Sami Yalavac, Chief Information Officer, Bupa A&NZ
Service Management is generally seen as a support activity, and IT’s focus on service management starts only after a project hands over to the support teams. So, most of the IT department’s actions around service management are reactive, technology focussed, and completely detached from the business and the customer priorities, and are very inefficient. The absence of a foundational, effectively running IT service management strategy is loss of opportunity, innovation, and successful outcomes.
Most of the projects within a company are being initiated by the business, and IT acts as the driving force of these changes. If IT can see their role broader than just a support function, they can play a more active and driving role in these initiatives, and provide thought leadership. This requires significant mindset and operating model changes as most of the IT department has not been setup to operate at that level.
In reality, based on ITIL’s definition, service management is a non-stop journey covering Service Strategy, Design, Transition, Operations and Continual Service Improvement. IT should take a leading role in all these steps.
In my mind, there are a few key pillars that when embraced fully, can lead to an effective IT service management strategy:
Define the services and own them
Firstly, you need to define the critical Services and allocate roles in IT as Service Owners. These are the people who will own the service from strategy to delivery, including running these services on an ongoing basis. The business facing roles in IT need to change from managing relationships through to managing services with end-to-end accountability.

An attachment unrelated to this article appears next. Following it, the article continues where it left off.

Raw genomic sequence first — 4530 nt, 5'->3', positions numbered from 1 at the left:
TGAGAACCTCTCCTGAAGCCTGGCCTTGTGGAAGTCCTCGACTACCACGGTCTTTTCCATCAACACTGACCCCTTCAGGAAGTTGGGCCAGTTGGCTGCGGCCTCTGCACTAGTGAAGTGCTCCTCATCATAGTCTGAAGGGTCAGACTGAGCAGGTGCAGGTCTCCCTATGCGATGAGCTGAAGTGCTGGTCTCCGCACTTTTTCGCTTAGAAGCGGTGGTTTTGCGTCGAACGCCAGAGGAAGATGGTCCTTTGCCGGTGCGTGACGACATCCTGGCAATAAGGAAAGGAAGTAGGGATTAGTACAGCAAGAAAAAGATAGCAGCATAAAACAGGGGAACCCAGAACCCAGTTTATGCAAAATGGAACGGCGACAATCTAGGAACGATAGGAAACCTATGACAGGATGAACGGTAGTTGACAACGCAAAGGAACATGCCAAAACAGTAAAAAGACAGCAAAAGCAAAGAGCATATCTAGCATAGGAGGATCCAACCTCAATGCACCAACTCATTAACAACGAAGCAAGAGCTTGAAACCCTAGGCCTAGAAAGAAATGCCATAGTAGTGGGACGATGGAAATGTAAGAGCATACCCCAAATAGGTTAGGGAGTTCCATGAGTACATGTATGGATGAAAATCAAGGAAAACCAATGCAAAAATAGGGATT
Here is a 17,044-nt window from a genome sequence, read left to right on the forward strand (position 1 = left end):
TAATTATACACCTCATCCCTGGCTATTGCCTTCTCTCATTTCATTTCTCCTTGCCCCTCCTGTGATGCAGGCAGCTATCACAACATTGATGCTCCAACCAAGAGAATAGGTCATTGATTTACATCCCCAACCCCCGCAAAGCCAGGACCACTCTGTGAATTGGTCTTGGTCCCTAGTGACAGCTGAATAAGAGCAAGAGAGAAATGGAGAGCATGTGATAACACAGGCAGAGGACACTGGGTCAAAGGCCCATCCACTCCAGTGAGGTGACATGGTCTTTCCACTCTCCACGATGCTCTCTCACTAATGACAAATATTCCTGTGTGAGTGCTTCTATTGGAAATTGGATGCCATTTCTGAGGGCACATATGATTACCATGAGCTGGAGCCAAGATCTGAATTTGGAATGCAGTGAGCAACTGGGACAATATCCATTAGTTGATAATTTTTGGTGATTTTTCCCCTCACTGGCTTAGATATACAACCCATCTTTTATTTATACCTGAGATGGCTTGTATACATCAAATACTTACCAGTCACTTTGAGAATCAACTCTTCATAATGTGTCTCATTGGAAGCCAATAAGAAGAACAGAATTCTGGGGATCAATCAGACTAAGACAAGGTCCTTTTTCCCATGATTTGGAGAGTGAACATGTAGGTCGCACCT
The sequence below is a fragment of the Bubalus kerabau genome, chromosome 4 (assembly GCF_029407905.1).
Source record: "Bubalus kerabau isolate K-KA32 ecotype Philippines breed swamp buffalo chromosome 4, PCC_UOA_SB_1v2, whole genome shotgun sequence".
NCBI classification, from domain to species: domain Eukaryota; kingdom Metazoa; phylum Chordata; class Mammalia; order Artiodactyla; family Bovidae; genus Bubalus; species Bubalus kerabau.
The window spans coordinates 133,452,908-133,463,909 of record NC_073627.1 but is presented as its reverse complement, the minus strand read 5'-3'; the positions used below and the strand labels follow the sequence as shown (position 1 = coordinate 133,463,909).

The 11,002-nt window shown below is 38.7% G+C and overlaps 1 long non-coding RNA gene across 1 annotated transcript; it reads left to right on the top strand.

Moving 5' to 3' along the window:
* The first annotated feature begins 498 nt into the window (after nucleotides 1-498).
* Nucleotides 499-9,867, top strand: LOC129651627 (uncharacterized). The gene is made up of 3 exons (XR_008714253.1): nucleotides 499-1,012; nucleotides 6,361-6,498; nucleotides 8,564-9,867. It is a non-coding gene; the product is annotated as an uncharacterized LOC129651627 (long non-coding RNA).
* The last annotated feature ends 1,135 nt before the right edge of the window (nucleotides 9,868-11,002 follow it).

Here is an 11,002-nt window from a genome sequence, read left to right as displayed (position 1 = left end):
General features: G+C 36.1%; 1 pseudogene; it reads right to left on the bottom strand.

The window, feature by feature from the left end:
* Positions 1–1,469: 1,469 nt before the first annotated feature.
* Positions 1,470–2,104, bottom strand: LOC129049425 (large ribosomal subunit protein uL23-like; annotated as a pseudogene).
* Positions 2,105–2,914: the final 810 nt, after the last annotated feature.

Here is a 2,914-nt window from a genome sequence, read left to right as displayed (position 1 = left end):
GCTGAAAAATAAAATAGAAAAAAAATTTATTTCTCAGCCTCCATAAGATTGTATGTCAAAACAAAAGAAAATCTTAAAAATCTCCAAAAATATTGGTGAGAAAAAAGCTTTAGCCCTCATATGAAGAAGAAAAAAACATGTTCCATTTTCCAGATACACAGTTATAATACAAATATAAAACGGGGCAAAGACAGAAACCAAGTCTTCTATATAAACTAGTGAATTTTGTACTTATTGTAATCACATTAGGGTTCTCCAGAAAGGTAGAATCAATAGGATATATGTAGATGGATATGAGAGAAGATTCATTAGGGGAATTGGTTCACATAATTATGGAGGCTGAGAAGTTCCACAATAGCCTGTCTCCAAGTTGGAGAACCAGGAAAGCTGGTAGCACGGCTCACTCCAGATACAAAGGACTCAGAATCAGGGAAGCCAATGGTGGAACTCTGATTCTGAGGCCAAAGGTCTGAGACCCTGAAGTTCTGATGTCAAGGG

Stay close to the business
Effective service management requires IT to work very closely with business. Understanding the customer needs and pain points, market trends, consumer preferences, and being aware of the technological developments are all must haves. Service strategy and design should be aligned with the business and customer needs. Without IT understanding the business, there is no chance for IT to contribute to strategy and design discussions, or the prioritisation conversations. Staying close to the business is the key behavioural change that will support a more proactive IT service management strategy and enable proactiveness.
There is a fundamental misconception that IT and the business are separate entities.
Innovation is the key differentiating factor in a successful it service management strategy
There shouldn’t be a separation of business and IT - IT departments are part of the business and in today’s world there is no business without an IT department. We all have the same responsibility to make sure our organisation delivers the best service for our customers. We are here to deliver the company’s purpose, not deliver the technology.
Be proactive, not reactive